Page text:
Leaving the cemetery I waved at the shaman. He already wasn’t paying any attention to this world — he was immersed in the ritual.
Easter in a Mayan city
I spent Chare Thursday in the ancient capital of the New Spain, Guatemala Antigua. The city was busy getting ready for Easter. The main day of the Easter week is Good Friday as this is when the streets fill up with massive processions. The former colony has preserved the scale of the medieval Catholic tradition. You don’t see anything like this in Spain anymore. Local temples are equally as impressive. The beautiful massive buildings give an idea about the plans of the Spanish. A nation cannot be controlled just by power; colonisers also had to outsize their cult buildings and — by consequence — their gods. However, the latter didn’t give up easily if they did at all.
The first city in the conquered land of Guatemala was founded in 1527, just 35 year after the discovery of America and right after Mexico had been conquered by Hernan Cortez. The capital didn’t flourish for a long time. In 1542 the city — just like Pompeii — was devastated by a volcanic eruption. The Mayans saw it as their gods punishing the Spanish for their sins.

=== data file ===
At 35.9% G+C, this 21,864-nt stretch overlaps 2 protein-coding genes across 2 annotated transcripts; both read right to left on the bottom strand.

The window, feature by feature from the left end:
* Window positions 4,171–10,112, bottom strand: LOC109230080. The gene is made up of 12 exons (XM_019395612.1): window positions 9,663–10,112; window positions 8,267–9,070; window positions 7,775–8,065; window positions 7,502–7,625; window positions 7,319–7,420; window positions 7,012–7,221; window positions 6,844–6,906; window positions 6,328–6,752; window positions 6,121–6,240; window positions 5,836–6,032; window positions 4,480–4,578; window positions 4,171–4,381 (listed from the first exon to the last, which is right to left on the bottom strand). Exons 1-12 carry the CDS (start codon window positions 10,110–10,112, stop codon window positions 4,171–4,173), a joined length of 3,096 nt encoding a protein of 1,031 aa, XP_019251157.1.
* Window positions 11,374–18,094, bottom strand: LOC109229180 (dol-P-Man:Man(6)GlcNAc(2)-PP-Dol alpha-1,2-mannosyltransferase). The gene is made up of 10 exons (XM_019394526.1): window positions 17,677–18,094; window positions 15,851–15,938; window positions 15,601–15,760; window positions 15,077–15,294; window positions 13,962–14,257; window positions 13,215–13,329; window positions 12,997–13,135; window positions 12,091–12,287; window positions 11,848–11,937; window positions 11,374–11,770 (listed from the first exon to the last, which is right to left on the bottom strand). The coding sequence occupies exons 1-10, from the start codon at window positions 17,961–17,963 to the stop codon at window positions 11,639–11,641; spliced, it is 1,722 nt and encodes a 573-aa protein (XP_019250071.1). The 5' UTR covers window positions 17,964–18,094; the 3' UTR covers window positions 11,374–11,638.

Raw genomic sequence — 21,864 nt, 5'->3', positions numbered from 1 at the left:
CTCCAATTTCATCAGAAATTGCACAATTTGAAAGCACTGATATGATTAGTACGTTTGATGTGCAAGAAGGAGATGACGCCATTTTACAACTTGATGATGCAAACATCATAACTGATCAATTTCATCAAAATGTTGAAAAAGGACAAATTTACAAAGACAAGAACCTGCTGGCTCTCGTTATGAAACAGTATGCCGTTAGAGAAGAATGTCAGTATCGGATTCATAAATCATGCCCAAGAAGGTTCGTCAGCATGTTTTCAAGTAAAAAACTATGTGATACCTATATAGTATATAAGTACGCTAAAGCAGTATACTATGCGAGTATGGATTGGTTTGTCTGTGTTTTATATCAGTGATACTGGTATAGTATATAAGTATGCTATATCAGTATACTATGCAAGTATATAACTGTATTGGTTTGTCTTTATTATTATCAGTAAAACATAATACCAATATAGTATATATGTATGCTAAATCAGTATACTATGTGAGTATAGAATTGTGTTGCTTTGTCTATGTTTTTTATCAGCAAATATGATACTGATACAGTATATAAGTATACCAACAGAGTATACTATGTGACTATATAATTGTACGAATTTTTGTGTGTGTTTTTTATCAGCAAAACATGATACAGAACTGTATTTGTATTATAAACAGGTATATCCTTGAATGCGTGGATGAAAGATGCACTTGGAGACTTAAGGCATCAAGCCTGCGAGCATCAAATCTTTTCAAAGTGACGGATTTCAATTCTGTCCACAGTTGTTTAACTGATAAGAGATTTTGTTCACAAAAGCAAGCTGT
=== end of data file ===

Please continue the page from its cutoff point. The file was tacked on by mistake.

The native population interpreted events like this as signs to wage uprisings or form secret cults. The Spanish didn’t give up easily either. They built a new capital in another spot. However, the new settlement never got to be an eternal city. In 1773 it was levelled by a devastating earthquake.
I stepped on the ruins of the bygone grandeur, and my imagination couldn’t comprehend the value of the former buildings beneath my feet. Column capitals, arches, curved roofs, everything used to be beyond impressive.